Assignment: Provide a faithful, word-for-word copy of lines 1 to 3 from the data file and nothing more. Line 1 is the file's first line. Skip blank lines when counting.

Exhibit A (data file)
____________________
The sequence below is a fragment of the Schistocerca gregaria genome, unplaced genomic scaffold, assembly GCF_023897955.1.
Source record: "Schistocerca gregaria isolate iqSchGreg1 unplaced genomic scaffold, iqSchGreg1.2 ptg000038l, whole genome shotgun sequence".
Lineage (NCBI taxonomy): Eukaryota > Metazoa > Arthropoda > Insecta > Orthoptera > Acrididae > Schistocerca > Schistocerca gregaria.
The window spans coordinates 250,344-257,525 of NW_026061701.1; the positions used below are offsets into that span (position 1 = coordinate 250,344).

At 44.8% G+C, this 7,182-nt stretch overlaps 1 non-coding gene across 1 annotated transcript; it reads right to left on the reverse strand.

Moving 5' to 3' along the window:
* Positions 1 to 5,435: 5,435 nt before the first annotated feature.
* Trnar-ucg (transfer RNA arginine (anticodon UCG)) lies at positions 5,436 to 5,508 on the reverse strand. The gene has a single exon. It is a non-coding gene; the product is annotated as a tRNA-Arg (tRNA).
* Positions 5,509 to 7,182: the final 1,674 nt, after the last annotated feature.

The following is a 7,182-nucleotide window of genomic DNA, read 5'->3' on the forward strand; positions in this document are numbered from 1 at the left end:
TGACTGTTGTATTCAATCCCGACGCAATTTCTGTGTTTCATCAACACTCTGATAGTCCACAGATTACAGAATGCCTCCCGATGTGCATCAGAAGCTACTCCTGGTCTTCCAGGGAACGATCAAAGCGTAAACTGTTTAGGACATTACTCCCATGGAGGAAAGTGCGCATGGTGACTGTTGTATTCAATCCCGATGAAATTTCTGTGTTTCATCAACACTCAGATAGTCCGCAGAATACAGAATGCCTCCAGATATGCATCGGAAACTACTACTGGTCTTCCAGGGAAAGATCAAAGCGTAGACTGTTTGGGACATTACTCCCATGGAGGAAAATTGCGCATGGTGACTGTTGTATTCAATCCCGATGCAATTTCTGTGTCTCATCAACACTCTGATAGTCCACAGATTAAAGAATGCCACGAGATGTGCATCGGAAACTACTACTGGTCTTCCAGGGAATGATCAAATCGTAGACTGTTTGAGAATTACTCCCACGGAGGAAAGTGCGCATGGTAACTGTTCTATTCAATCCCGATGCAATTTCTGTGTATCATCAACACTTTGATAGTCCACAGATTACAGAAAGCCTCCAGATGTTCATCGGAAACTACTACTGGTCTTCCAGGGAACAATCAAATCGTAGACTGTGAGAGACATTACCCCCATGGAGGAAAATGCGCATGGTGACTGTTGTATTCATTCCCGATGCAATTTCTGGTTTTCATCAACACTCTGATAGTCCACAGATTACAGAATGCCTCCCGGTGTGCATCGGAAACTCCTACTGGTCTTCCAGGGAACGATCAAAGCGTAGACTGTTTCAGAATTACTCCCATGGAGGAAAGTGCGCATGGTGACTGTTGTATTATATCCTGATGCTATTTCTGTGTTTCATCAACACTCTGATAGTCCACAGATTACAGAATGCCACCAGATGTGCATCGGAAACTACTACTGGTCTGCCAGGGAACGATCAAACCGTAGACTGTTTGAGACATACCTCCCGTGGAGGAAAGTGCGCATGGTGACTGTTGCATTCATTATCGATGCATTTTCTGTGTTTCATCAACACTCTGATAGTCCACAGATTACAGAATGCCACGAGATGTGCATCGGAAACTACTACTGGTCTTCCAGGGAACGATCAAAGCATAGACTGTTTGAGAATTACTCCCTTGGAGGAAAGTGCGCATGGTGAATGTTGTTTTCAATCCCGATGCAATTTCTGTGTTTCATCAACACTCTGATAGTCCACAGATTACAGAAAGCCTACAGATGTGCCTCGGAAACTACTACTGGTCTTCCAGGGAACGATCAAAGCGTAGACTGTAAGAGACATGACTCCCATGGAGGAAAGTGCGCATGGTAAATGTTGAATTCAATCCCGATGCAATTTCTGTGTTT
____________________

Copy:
The sequence below is a fragment of the Schistocerca gregaria genome, unplaced genomic scaffold, assembly GCF_023897955.1.
Source record: "Schistocerca gregaria isolate iqSchGreg1 unplaced genomic scaffold, iqSchGreg1.2 ptg000038l, whole genome shotgun sequence".
Lineage (NCBI taxonomy): Eukaryota > Metazoa > Arthropoda > Insecta > Orthoptera > Acrididae > Schistocerca > Schistocerca gregaria.